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Stereotactic Radiosurgery Benefits Brain Met Patients

Stereotactic Radiosurgery Benefits Brain Met Patients

NEW ORLEANS—For certain types of patients with brain metastases, the addition of stereotactic
radiosurgery after whole brain radiation therapy improved survival as well as
local control, performance status, and steroid dependency, according to a phase
III study by the Radiation Therapy Oncology Group (RTOG). Lead investigator
Paul W. Sperduto, MD, of Methodist Hospital, Minneapolis, presented the results
at the 44th Annual Meeting of the American Society for Therapeutic Radiation
and Oncology (abstract plenary 5).

"We consider whole brain radiation therapy plus radiosurgery
to be the new standard of care for patients who fit the eligibility for this
trial," he said.

RTOG 95-08 enrolled 333 cancer patients from 34 institutions
between 1996 and 2001 in a study that evaluated whether stereotactic
radiosurgery improved overall survival in patients with one to three brain
metastases. The study was stratified by the number of brain metastases and the
extent of extracranial metastases. The patients were randomized to receive
whole brain radiation therapy (WBRT) plus stereotactic radiosurgery or WBRT
alone. WBRT was given at 250 cGy/fraction up to 3,750 cGy in 3 weeks. The
stereotactic radiosurgery dose was based on tumor size and was delivered within
1 week of completion of WBRT.

The intention-to-treat analysis of all patients showed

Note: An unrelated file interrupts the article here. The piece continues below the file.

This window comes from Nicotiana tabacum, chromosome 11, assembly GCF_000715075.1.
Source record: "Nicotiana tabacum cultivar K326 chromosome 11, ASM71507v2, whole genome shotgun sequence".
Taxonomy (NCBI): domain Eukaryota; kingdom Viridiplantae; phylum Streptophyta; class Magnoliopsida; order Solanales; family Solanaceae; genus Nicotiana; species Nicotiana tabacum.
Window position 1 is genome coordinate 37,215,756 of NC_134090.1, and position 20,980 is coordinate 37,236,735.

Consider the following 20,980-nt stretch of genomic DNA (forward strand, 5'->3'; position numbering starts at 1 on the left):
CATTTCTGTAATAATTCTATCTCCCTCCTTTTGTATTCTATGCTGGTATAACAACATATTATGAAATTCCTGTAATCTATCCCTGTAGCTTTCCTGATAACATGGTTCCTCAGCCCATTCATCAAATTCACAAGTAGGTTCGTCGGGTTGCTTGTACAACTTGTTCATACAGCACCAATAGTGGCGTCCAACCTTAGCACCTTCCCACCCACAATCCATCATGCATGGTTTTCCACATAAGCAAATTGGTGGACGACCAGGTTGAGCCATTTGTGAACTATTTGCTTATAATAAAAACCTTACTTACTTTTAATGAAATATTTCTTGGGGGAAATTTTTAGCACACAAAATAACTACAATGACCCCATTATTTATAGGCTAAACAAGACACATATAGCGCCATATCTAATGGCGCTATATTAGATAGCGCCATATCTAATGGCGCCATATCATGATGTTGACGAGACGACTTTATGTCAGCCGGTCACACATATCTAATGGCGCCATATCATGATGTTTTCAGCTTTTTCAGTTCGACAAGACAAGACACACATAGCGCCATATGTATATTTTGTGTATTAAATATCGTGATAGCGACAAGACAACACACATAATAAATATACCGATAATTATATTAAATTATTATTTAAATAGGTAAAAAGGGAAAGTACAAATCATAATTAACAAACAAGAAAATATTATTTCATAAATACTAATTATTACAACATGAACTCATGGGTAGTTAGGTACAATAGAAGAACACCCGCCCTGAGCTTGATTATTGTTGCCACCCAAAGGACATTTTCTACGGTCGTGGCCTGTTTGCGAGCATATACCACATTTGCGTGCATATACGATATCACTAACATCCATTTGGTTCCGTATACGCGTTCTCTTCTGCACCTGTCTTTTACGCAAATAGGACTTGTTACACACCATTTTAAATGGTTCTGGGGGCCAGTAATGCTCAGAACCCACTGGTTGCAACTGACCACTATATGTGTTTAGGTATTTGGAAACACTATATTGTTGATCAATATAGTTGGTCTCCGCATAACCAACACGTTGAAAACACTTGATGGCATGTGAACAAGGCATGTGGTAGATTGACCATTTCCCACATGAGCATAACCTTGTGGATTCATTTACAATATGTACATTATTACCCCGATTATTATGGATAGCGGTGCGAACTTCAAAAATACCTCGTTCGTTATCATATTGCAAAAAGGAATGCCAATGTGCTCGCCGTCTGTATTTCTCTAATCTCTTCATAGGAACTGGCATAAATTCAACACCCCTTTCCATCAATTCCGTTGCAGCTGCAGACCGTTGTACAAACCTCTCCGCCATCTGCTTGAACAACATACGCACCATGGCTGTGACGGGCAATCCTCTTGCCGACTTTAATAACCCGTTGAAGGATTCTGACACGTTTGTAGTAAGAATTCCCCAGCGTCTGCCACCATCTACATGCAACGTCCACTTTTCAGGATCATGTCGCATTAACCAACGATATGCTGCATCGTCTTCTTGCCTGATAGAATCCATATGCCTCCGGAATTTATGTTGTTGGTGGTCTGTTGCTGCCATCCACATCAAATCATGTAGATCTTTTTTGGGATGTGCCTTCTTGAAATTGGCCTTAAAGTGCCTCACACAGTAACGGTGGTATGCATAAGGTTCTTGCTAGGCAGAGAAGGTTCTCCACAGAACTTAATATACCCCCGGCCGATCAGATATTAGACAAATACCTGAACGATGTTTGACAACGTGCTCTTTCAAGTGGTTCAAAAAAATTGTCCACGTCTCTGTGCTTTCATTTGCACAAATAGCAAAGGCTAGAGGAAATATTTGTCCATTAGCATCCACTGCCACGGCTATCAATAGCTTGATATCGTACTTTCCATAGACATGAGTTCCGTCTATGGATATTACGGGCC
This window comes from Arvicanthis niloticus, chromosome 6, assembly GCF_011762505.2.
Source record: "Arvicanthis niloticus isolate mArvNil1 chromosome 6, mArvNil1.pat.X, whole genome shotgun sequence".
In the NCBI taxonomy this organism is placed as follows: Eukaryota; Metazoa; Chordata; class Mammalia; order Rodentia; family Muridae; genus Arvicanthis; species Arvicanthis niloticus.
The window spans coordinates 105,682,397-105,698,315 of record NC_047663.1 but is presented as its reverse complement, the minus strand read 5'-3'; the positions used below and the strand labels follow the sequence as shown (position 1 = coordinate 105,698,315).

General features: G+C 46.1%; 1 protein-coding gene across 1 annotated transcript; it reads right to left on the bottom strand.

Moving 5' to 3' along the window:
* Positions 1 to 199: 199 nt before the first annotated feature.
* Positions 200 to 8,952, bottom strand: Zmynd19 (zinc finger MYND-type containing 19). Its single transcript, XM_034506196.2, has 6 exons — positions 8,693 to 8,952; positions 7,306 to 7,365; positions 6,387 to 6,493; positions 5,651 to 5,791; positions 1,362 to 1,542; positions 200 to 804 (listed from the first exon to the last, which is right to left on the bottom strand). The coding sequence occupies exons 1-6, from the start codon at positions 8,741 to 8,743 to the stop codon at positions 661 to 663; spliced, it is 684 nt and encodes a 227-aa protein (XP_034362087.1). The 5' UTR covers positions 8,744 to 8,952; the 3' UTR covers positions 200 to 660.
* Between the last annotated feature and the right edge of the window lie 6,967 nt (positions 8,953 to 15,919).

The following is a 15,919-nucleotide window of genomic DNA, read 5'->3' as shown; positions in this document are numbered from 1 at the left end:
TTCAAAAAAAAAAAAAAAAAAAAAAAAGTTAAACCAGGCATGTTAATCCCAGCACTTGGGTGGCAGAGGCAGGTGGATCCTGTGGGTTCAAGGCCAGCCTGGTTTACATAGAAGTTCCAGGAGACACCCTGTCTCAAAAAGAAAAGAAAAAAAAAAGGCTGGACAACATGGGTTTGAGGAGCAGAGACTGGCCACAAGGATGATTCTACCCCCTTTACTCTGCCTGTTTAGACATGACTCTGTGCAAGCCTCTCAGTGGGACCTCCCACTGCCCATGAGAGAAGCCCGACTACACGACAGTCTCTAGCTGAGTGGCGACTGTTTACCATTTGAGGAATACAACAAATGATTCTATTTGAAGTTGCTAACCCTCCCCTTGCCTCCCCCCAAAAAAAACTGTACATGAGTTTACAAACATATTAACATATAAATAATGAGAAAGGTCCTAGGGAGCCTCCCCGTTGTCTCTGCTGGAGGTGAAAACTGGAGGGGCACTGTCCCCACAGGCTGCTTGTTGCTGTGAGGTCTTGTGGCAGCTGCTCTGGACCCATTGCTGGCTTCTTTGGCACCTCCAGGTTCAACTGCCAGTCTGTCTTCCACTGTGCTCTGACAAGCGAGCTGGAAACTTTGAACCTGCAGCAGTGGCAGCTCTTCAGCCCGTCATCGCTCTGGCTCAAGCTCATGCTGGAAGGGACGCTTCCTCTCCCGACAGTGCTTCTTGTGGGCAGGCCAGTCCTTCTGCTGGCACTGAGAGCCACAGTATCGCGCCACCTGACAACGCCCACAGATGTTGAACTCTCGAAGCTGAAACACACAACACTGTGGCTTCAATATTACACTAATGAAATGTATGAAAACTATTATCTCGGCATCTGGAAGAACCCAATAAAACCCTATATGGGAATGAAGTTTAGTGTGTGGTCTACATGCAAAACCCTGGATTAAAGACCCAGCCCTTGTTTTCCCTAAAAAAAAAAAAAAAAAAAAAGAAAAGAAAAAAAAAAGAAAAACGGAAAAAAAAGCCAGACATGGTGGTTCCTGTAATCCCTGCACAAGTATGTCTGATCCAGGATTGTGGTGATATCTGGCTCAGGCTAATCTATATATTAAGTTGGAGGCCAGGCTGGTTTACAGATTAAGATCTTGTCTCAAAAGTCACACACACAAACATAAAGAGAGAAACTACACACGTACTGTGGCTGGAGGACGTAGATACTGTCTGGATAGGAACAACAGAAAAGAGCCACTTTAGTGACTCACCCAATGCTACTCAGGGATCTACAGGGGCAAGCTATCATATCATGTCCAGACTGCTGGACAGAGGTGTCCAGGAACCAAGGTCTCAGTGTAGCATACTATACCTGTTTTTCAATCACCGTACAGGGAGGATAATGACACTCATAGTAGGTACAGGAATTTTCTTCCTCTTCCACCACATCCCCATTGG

overall survival of 6.5 months for the WBRT plus radiosurgery patients and 5.7
months for WBRT alone (P = .13), Dr. Sperduto reported. For certain
groups of patients, there was a statistically significant improvement in
survival with stereotactic radiosurgery (see Table). These included
patients with a solitary brain metastasis; those with one to three metastases
and age less than 50; those with one to three metastases and non-small-cell
lung cancer (NSCLC); and those with one to three metastases and RTOG RPA class
I. [RPA—recursive partitioning analysis—classes are based on Karnofsky
performance status, age, control of primary tumor, and extracranial
metastasis.]

For several other groups, the survival benefit approached
significance. These included patients with Karnofsky performance status of 90
to 100 (10.2 vs 7.4 months for WBRT alone), patients with tumor size greater
than 2 cm, and patients with a controlled primary tumor.

Dr. Sperduto speculated that the lack of an overall survival
benefit with the addition of radiosurgery might be due to the high rate of
patients who were randomized to radiosurgery but did not receive it—19% overall
and 24% with two to three metastases. Secondly, many patients in the WBRT group
(17%) received salvage radiosurgery.

RPA class I patients (age less than 65, Karnofsky
performance status 70 or higher, controlled primary tumor, and no extracranial
metastases) had the best outcomes, with a 2-year survival of 40%, Dr. Sperduto
said. Multivariate analysis found RPA class to be by far the most significant
predictive factor. Components of the RPA class—namely Karnofsky performance
status, age, and extracranial metastases—were also significant prognostic
factors, he said.

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